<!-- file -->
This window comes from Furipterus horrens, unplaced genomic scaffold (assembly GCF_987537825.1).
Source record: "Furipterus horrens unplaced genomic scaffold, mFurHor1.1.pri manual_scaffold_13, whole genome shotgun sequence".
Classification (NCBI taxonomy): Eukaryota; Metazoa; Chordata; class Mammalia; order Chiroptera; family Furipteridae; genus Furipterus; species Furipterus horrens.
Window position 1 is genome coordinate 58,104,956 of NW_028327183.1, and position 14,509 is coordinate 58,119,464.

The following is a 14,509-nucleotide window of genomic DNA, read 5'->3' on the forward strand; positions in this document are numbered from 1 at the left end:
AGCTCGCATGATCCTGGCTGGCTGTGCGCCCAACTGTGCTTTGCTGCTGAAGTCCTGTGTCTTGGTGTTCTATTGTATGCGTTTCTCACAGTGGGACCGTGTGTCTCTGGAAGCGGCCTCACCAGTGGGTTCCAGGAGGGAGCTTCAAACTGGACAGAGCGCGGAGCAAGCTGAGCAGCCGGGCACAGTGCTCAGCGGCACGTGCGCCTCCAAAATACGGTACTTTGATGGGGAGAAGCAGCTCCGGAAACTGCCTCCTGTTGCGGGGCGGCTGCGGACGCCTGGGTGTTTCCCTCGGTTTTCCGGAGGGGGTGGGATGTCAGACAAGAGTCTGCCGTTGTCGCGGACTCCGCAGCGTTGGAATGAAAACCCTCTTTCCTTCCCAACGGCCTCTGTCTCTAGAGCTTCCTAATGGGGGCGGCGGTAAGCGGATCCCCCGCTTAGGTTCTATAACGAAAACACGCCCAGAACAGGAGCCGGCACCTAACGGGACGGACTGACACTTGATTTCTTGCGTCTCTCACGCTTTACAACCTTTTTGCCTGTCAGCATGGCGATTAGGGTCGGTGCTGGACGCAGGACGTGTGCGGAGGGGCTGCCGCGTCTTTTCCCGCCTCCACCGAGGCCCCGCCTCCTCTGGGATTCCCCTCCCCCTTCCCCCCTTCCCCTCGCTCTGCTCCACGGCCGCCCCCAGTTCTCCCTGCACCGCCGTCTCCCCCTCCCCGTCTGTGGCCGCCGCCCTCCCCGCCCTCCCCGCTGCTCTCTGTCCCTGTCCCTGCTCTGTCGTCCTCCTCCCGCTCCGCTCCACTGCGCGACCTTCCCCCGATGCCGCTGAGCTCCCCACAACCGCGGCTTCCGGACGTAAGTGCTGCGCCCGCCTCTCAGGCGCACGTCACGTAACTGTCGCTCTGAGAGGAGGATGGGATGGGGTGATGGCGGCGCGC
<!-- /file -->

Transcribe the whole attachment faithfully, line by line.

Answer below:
This window comes from Furipterus horrens, unplaced genomic scaffold (assembly GCF_987537825.1).
Source record: "Furipterus horrens unplaced genomic scaffold, mFurHor1.1.pri manual_scaffold_13, whole genome shotgun sequence".
Classification (NCBI taxonomy): Eukaryota; Metazoa; Chordata; class Mammalia; order Chiroptera; family Furipteridae; genus Furipterus; species Furipterus horrens.
Window position 1 is genome coordinate 58,104,956 of NW_028327183.1, and position 14,509 is coordinate 58,119,464.

The following is a 14,509-nucleotide window of genomic DNA, read 5'->3' on the forward strand; positions in this document are numbered from 1 at the left end:
AGCTCGCATGATCCTGGCTGGCTGTGCGCCCAACTGTGCTTTGCTGCTGAAGTCCTGTGTCTTGGTGTTCTATTGTATGCGTTTCTCACAGTGGGACCGTGTGTCTCTGGAAGCGGCCTCACCAGTGGGTTCCAGGAGGGAGCTTCAAACTGGACAGAGCGCGGAGCAAGCTGAGCAGCCGGGCACAGTGCTCAGCGGCACGTGCGCCTCCAAAATACGGTACTTTGATGGGGAGAAGCAGCTCCGGAAACTGCCTCCTGTTGCGGGGCGGCTGCGGACGCCTGGGTGTTTCCCTCGGTTTTCCGGAGGGGGTGGGATGTCAGACAAGAGTCTGCCGTTGTCGCGGACTCCGCAGCGTTGGAATGAAAACCCTCTTTCCTTCCCAACGGCCTCTGTCTCTAGAGCTTCCTAATGGGGGCGGCGGTAAGCGGATCCCCCGCTTAGGTTCTATAACGAAAACACGCCCAGAACAGGAGCCGGCACCTAACGGGACGGACTGACACTTGATTTCTTGCGTCTCTCACGCTTTACAACCTTTTTGCCTGTCAGCATGGCGATTAGGGTCGGTGCTGGACGCAGGACGTGTGCGGAGGGGCTGCCGCGTCTTTTCCCGCCTCCACCGAGGCCCCGCCTCCTCTGGGATTCCCCTCCCCCTTCCCCCCTTCCCCTCGCTCTGCTCCACGGCCGCCCCCAGTTCTCCCTGCACCGCCGTCTCCCCCTCCCCGTCTGTGGCCGCCGCCCTCCCCGCCCTCCCCGCTGCTCTCTGTCCCTGTCCCTGCTCTGTCGTCCTCCTCCCGCTCCGCTCCACTGCGCGACCTTCCCCCGATGCCGCTGAGCTCCCCACAACCGCGGCTTCCGGACGTAAGTGCTGCGCCCGCCTCTCAGGCGCACGTCACGTAACTGTCGCTCTGAGAGGAGGATGGGATGGGGTGATGGCGGCGCGC